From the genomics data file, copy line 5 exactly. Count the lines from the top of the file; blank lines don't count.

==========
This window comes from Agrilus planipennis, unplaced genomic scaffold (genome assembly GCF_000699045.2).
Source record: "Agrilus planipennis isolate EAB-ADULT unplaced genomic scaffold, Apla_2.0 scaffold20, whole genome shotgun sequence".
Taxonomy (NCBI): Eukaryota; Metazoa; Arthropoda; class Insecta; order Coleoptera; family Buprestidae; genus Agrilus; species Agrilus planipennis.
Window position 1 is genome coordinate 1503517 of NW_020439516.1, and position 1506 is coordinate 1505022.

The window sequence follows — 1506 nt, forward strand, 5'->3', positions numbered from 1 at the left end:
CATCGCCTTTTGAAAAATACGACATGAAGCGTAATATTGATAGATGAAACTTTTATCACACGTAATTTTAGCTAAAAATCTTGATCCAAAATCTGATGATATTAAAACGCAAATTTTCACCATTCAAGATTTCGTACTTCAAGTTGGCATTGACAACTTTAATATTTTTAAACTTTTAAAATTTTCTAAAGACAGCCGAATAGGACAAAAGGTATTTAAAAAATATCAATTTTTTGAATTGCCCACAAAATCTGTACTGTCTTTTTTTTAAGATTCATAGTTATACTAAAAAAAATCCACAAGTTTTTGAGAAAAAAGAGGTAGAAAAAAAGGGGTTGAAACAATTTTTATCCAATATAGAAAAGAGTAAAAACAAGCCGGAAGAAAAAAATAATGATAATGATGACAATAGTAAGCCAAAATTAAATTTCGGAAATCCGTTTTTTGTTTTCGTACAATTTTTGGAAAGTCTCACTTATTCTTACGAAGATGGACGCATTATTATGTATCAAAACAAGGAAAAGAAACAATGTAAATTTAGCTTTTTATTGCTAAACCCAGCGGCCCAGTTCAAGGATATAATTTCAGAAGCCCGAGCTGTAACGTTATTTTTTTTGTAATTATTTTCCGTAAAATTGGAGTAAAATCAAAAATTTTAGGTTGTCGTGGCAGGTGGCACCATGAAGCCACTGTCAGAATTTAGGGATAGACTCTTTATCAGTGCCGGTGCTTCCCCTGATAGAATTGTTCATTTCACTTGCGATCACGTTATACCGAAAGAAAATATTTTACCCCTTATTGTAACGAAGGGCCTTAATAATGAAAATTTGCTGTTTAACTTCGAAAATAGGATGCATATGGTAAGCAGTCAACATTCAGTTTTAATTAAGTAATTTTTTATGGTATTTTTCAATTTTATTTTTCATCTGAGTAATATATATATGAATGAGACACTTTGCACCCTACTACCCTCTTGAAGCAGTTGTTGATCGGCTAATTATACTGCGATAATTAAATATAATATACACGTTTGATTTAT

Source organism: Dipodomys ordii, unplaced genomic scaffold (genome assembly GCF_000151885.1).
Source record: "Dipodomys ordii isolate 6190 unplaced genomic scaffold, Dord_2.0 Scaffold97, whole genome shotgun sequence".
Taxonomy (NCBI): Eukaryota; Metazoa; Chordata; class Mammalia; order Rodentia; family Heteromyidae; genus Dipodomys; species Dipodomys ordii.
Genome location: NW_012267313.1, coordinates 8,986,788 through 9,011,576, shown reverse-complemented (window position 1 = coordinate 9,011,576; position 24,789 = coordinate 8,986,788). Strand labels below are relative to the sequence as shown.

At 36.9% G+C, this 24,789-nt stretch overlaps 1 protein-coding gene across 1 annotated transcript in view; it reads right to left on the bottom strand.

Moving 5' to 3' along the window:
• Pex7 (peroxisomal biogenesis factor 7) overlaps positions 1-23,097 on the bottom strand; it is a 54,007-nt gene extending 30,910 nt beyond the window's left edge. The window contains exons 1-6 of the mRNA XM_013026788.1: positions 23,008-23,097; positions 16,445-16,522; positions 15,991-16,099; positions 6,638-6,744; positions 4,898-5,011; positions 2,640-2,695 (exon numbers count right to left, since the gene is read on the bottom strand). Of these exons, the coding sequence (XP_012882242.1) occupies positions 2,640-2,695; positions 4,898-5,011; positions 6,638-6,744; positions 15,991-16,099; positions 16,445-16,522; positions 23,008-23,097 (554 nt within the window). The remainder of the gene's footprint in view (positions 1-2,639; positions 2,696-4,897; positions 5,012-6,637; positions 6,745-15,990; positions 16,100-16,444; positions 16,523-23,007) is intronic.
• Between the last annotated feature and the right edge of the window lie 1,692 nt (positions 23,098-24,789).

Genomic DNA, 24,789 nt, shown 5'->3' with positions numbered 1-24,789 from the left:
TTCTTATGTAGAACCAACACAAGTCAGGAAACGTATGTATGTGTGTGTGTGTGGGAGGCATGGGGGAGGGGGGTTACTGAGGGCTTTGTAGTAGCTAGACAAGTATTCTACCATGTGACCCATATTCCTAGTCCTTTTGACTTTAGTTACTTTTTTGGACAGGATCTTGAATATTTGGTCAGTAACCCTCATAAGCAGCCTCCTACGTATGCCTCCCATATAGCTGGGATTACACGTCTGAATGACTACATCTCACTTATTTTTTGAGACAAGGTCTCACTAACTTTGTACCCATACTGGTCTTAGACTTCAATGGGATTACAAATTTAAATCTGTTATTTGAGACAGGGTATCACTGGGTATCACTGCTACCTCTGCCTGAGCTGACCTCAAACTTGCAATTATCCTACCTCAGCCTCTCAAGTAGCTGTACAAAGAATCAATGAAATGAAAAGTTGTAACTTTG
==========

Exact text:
The window sequence follows — 1506 nt, forward strand, 5'->3', positions numbered from 1 at the left end: